Apple users are familiar with the constant updates that the company works on to keep their products relevant in the market against competitors such as Android and Samsung. In particular, iPhone users were faced with the decision on Sept. 13 whether or not they would update to iOS10 immediately or hold off until the phone automatically updated itself. I have used Apple products for the past eight years — my switch from a Dell computer to an Apple computer was my first foray into using their products — and I have had an iPhone for perhaps half of that time. Despite adjusting to and starting to gradually like some of the features of the iOS10 update, I still share the position of many users that we should not be forced to update our phones if we prefer an older version that works just as well for our daily routines.
When I first decided to update my phone, the first aspect that turned me off was how long that it took to update. Despite taking me about half an hour, I have heard that it took a couple of hours for some people before their update was finished. Additionally, some users ran into technical difficulties in the middle of the update, reported The Verge, a technology news and media network operated by Vox Media. According to The Verge, an Apple spokesperson said to them in a statement, “We experienced a brief issue with the software update process, affecting a small number of users during the first hour of availability. The problem was quickly resolved and we apologize to those customers.” While I understand that most system updates will take time, have technical errors and experience glitches, people whose phones may have immediately started updating should have had the option to wait, as I fortunately did, until the timing is right. Additionally, there should be a grace period given to users so that those who are accustomed to their current iOS version can make the decision as to whether or not they even want to update their phone at all.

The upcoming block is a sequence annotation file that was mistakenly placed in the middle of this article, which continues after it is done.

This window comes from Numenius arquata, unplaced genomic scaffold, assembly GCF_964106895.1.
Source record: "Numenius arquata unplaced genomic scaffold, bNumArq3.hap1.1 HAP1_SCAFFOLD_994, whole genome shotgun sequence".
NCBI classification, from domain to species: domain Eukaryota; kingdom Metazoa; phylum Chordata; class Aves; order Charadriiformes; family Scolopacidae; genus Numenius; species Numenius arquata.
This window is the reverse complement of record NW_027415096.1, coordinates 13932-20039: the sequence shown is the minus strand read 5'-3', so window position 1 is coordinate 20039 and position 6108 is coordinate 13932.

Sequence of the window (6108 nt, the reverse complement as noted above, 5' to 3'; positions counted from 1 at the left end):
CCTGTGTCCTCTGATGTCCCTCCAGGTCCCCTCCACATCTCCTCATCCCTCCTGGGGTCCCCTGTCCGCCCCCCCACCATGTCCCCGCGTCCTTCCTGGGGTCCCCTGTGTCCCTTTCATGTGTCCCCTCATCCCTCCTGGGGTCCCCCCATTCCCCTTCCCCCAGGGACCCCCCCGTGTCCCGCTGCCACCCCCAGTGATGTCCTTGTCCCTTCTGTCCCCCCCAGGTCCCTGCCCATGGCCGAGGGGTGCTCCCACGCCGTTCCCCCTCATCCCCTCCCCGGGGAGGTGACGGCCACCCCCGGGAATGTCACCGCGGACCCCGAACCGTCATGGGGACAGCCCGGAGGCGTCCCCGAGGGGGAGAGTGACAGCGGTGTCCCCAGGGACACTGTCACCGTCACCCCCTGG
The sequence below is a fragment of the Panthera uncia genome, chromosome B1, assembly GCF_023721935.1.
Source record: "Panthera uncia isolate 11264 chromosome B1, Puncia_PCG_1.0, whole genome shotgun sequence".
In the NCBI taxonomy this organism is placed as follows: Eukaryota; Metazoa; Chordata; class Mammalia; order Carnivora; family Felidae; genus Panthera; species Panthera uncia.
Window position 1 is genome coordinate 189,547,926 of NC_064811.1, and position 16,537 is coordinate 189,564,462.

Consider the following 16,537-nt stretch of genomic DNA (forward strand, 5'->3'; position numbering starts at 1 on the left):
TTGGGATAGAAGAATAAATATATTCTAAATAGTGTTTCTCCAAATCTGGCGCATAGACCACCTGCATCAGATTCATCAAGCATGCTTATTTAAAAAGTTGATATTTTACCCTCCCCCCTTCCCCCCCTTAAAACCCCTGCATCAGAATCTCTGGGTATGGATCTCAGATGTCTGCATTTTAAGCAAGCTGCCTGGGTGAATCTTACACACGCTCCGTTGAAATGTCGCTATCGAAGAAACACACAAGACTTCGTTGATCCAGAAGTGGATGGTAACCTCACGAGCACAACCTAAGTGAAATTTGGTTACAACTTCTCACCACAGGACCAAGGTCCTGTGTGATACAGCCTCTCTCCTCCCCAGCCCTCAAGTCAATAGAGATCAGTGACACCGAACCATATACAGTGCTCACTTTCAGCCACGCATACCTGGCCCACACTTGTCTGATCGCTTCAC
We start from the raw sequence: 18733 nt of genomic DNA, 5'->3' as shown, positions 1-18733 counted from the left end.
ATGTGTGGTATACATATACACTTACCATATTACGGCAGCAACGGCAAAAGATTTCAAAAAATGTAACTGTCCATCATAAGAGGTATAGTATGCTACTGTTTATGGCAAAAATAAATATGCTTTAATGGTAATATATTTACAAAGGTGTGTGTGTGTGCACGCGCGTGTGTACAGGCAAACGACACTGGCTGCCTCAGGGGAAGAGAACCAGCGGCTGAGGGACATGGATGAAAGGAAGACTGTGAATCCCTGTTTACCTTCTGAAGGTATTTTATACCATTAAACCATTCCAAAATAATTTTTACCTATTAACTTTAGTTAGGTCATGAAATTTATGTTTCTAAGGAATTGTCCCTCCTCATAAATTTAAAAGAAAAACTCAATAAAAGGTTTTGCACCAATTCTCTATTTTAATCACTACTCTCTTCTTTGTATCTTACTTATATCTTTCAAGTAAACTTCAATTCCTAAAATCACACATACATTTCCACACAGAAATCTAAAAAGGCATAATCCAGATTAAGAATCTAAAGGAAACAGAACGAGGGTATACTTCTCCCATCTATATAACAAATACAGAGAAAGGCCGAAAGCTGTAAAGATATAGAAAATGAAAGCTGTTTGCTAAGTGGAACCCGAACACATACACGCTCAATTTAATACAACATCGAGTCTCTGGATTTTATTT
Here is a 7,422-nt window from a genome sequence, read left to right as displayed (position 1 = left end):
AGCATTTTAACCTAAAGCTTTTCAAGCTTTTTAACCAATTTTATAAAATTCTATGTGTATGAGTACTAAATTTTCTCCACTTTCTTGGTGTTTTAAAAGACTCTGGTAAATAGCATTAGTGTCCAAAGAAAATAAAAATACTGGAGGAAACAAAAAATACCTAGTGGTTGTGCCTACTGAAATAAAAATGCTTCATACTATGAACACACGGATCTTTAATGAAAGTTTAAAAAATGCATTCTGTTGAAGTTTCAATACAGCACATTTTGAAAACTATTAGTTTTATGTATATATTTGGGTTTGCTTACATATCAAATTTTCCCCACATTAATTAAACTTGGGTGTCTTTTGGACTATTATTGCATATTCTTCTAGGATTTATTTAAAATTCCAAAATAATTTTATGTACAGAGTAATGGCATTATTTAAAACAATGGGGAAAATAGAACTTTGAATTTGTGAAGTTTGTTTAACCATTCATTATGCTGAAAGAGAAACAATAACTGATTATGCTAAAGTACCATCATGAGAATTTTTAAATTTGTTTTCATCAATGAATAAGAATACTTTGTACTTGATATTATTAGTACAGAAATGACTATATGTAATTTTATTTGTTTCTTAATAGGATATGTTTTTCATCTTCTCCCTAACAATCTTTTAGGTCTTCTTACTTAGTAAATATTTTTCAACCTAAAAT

One feature of the update itself that I dislike is the new look of emoticons. Most people have emojis on their phone and use them as a way to express themselves when they are either too lazy to use words or feel that there are not enough words to explain how they feel. The iOS10 update has not only made emojis three-dimensional, but has also increased their size. If you use Facebook Messenger, their size is fairly equivalent when sent as a message without any text. I find myself growing frustrated by the amount of space that they take up in a message more than amused when someone sends them to me or vice versa. I also do not think that increasing the size was a necessary update in the grand scheme of things. Instead of changing the size of emojis, I would prefer that Apple address the new issue of why all of a sudden, I cannot save .gifs.
In all honesty, the iOS10 update was a more “pleasurable” update than it was a practical one. I have yet to see some feature that makes me say, “OK, the update has made my life easier and I’m glad that Apple has created it.” Instead, I often find myself glaring at my home screen every time I forget that the thumbprint touch recognition option requires me to sometimes tap the home button afterwards in order to enter my phone. Therefore, I feel that Apple has given us one-too-many updates and if I had the option of returning to my “simple” world of two-dimensional emojis and touch recognition that does not aggravate me when I try to open it while I am half asleep first thing in the morning, I would.